AccountabilityE-governmentGovernmentHRProcurementTechnology
July 28, 2016

Phoenix pay problems could stretch to end of October

MPs in Ottawa are now holding a meeting to discuss how to handle the Phoenix fiasco.

July 27 was pay day some federal public workers that finally received their pay cheques after the release of their salaries were bungled by faulty automated payroll systems. However, it was learned yesterday that many of the 80,000 public servants affected by the troublesome Phoenix payroll system may have to wait until the end of October this year to have their problems sorted out.

Meanwhile, a day after Public Services Minister Judy Foote toured the government’s pay centre sites in Miramichi, MPs in Ottawa are now holding a meeting to discuss how to handle the Phoenix fiasco.

Last week, Public Services and Procurement Deputy Minister Marie Lemay said that more than half of the 720 government workers who did not receive their salaries due to bugs in the system will be compensated on July 27.

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The Government of Canada website today showed a schedule for resolving the pay issues.

The schedule divided the employees into three groups:

Priority 1: Employees not receiving pay

These employees include students, new hires and those returning from leave without pay.

Timeline

These employees’ cases will be addressed within three working days upon notification of the issue.

Status

Between June 27 and July 18, 720 employees reported that they had not received any pay. Of the 720 employees, 486 received a payment on the July 27 payday. We expect that 172 will be paid on August 10.

Between July 18 and 28, an additional 589 employees reported missing pay. We are addressing 210 of these cases, with the objective of paying these employees on August 10. We are working with departments to resolve the remainder of employee cases.

Priority 2: Employees with pay at risk of disruption

These employees include those going on maternity leave or long-term disability and those leaving the public service.

Timeline

These employees’ cases will be addressed within four to six weeks upon notification of the issue.

Status

As of July 18, approximately 1,100 employees have reported issues related to compensation. We have addressed 74 cases and are processing the remainder as quickly as possible.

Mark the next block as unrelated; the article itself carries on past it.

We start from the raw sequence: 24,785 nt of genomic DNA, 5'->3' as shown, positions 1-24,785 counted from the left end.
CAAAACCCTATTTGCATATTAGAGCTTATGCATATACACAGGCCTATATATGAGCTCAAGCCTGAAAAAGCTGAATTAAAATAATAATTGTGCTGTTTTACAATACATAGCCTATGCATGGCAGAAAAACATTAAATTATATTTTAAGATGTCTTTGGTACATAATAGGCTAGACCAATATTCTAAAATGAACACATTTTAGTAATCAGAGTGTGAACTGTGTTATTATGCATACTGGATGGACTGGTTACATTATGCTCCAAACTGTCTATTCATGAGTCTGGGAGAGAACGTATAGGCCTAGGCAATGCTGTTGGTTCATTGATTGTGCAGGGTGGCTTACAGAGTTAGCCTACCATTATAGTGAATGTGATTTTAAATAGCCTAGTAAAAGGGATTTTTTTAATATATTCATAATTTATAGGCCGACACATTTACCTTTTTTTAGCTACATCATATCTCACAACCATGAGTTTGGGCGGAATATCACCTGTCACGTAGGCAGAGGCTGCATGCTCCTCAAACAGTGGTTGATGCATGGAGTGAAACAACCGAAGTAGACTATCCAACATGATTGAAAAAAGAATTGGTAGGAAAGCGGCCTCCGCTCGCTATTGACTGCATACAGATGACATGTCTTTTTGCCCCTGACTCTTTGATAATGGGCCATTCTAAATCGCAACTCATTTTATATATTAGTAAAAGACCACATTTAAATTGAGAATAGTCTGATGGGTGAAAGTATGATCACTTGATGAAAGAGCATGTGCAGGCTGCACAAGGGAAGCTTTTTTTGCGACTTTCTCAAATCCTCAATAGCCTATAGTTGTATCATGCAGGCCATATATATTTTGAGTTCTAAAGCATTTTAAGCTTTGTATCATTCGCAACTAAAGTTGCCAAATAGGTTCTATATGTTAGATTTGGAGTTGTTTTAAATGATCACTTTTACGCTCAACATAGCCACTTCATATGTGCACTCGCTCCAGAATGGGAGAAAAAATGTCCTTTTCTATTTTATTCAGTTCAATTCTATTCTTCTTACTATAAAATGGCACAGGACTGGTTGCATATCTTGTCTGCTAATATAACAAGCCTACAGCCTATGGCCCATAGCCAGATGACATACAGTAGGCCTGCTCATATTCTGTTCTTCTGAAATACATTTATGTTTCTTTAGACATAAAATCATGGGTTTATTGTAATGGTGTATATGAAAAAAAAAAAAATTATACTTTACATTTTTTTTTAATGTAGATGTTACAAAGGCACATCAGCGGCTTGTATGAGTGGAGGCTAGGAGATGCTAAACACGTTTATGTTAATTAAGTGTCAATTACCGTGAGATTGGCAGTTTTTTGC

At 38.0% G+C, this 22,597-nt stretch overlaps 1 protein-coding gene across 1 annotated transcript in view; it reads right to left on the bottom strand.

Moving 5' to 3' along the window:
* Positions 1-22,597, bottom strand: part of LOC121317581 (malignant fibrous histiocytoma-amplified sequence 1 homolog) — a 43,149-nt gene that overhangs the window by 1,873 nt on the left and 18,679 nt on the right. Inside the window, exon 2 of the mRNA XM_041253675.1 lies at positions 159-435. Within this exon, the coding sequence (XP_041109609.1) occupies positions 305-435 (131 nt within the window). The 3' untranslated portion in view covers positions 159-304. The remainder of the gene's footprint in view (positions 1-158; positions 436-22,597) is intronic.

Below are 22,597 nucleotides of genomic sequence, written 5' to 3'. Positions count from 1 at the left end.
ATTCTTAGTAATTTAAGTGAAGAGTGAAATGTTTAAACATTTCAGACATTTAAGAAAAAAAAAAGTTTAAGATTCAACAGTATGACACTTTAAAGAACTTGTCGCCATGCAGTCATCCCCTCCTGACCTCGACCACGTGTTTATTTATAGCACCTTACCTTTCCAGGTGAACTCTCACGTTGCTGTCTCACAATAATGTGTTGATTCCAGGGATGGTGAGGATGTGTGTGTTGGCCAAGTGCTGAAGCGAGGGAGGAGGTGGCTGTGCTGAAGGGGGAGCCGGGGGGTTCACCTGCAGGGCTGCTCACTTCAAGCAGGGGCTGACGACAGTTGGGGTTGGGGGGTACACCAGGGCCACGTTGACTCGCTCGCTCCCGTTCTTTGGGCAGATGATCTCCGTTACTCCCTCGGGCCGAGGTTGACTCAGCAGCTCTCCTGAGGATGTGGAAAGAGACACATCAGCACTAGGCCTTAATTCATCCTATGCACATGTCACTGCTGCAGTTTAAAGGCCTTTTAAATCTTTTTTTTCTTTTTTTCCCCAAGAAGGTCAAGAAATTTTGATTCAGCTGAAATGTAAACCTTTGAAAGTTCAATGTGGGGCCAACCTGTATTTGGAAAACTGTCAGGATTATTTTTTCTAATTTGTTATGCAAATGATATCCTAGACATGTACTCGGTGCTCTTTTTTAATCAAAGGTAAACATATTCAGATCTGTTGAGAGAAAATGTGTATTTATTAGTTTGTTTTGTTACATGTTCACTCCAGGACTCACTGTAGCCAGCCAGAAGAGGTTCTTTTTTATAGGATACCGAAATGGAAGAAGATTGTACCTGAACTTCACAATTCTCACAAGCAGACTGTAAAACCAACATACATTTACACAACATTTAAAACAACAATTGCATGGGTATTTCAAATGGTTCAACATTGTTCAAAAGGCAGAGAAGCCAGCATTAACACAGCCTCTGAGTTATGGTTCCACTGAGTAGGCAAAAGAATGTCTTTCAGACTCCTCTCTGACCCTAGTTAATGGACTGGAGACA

Priority 3: Employees not being paid properly

These employees are receiving regular pay, but missing supplementary pay.

Timeline

All cases that are backlogged with the Pay Centre prior to June 2016 will be addressed by October 31, 2016.

“This represents approximately 79,000 employees,” the online notice said. “These cases are being handled through our Temporary Pay Unit in Gatineau, Quebec, while our staff in Miramichi, New Brunswick, handle new day-to-day pay requests and Priority 1 and Priority 2 cases.”

The Phoenix payroll system’s origins can be traced back to 2009 when the Tories launched a program to replace the 40-year-old public payroll system and consolidate all the work in Miramichi.

In 2011, IBM Canada was awarded the $141 million contract to develop and implement a new payroll system to be delivered by 2016.

The Phoenix system went live on February 24, 2016, for 34 government departments. However, problems of employees either being underpaid, overpaid or not paid at all began cropping up in April that year.

Public service unions began complaining that workers were being stressed out with dealing with the problems and backlogs caused by Phoenix.

Public service unions called for a delay of expanding the rollout to 67 more departments. But on May 4, all 290,000 public service employees were paid through Phoenix and more problems began surfacing.

By June 17, Foote calls the Phoenix problem unacceptable and calls on the Auditor General to investigate the issue.

Later that month, a dozen federal government workers’ unions filed a notice of application in Federal Court to compel the government to pay its workers properly and on time.

About this author

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Nestor Arellano

Nestor is a Toronto-based journalist who specializes in writing about technology and business. He is the editor of Vanguard Magazine and the associate editor of IT in Canada and a regular contributor to CGE.

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